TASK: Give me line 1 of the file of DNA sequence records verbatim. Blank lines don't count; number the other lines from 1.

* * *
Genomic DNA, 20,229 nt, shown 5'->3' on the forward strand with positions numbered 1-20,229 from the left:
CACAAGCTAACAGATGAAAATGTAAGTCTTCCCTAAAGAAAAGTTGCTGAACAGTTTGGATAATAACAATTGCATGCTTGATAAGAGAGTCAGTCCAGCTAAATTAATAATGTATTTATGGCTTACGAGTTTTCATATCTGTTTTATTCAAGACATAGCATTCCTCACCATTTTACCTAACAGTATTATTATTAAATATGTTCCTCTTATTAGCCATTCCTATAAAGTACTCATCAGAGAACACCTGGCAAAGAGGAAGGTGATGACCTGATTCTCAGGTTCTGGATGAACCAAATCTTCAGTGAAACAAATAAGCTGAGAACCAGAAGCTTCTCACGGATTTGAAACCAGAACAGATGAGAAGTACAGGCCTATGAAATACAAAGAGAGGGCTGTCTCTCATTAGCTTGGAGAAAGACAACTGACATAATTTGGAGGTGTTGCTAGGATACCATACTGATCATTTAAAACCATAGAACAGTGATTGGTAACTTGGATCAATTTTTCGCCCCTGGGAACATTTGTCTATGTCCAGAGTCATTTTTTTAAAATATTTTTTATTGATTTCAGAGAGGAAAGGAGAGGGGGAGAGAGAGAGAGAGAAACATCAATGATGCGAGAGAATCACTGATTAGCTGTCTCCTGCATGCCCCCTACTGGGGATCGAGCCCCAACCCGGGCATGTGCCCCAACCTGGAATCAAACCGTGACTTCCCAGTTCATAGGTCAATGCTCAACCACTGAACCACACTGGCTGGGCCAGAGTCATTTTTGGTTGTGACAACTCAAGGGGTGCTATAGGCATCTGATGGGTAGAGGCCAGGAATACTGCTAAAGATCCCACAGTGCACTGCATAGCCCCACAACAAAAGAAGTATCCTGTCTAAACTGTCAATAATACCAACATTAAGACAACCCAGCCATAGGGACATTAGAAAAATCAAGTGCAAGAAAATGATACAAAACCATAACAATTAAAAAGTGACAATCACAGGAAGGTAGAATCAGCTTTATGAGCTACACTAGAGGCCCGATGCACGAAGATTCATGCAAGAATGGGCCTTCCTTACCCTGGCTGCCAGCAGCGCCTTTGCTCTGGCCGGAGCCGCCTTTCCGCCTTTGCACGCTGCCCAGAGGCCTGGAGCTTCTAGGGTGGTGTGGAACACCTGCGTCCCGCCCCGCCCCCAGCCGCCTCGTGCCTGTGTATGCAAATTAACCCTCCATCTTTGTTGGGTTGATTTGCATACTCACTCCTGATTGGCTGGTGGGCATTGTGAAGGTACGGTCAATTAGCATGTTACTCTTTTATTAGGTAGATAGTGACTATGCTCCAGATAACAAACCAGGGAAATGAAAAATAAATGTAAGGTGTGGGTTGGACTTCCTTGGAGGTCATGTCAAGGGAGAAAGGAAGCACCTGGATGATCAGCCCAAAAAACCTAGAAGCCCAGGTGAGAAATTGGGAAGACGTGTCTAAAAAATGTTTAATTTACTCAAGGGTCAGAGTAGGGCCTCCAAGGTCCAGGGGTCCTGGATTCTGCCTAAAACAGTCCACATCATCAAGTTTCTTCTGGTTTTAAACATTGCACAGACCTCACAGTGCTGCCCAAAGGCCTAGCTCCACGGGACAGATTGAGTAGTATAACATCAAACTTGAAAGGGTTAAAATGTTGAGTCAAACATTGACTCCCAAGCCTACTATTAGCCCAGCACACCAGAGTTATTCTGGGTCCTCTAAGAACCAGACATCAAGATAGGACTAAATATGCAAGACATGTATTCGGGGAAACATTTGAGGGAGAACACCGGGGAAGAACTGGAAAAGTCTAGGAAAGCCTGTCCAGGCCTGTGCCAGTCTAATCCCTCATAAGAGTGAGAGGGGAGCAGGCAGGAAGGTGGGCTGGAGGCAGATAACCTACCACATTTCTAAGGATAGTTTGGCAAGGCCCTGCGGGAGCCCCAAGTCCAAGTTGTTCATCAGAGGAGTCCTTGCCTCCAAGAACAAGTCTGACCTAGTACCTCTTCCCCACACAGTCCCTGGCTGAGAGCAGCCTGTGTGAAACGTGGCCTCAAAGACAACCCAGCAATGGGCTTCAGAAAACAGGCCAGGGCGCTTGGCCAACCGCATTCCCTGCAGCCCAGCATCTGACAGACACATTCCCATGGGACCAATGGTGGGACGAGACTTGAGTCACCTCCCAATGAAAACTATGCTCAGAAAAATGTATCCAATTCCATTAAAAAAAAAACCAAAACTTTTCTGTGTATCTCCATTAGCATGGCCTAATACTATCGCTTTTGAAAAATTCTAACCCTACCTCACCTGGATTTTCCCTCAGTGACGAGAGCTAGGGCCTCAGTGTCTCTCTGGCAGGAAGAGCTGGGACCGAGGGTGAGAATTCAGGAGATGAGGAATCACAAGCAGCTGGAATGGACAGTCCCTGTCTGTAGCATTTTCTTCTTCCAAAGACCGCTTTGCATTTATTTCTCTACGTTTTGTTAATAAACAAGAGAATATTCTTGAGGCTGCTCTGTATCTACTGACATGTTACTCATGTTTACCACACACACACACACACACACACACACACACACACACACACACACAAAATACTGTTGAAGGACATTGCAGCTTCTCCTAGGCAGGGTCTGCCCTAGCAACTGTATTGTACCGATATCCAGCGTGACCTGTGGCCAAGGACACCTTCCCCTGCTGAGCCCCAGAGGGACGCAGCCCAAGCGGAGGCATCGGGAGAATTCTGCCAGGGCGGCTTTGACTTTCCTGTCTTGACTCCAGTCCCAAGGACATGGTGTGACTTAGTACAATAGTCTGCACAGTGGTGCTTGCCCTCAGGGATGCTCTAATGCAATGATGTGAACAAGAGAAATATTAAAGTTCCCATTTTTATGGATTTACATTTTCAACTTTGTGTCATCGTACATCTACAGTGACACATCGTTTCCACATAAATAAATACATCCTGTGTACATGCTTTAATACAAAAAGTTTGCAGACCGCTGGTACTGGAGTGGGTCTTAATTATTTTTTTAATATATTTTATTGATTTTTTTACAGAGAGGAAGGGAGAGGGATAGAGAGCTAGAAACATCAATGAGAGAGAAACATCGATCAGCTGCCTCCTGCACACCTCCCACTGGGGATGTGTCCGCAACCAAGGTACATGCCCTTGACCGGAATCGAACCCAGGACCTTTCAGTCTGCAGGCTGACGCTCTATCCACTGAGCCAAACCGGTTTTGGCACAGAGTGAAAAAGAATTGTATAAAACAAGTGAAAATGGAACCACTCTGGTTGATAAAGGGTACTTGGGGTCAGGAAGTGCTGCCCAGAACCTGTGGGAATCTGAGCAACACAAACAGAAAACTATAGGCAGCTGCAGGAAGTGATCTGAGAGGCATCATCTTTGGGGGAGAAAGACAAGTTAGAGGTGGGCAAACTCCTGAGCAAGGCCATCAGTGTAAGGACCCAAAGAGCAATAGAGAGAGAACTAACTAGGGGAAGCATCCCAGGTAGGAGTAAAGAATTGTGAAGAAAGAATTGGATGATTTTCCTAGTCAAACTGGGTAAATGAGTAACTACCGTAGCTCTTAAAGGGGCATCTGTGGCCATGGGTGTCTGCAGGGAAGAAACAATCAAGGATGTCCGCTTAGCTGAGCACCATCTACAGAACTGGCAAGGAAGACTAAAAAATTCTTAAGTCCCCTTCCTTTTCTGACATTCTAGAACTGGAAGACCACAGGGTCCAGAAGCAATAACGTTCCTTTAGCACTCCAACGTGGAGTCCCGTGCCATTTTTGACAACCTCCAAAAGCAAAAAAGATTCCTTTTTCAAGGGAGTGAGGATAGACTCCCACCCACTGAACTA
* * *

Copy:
Genomic DNA, 20,229 nt, shown 5'->3' on the forward strand with positions numbered 1-20,229 from the left: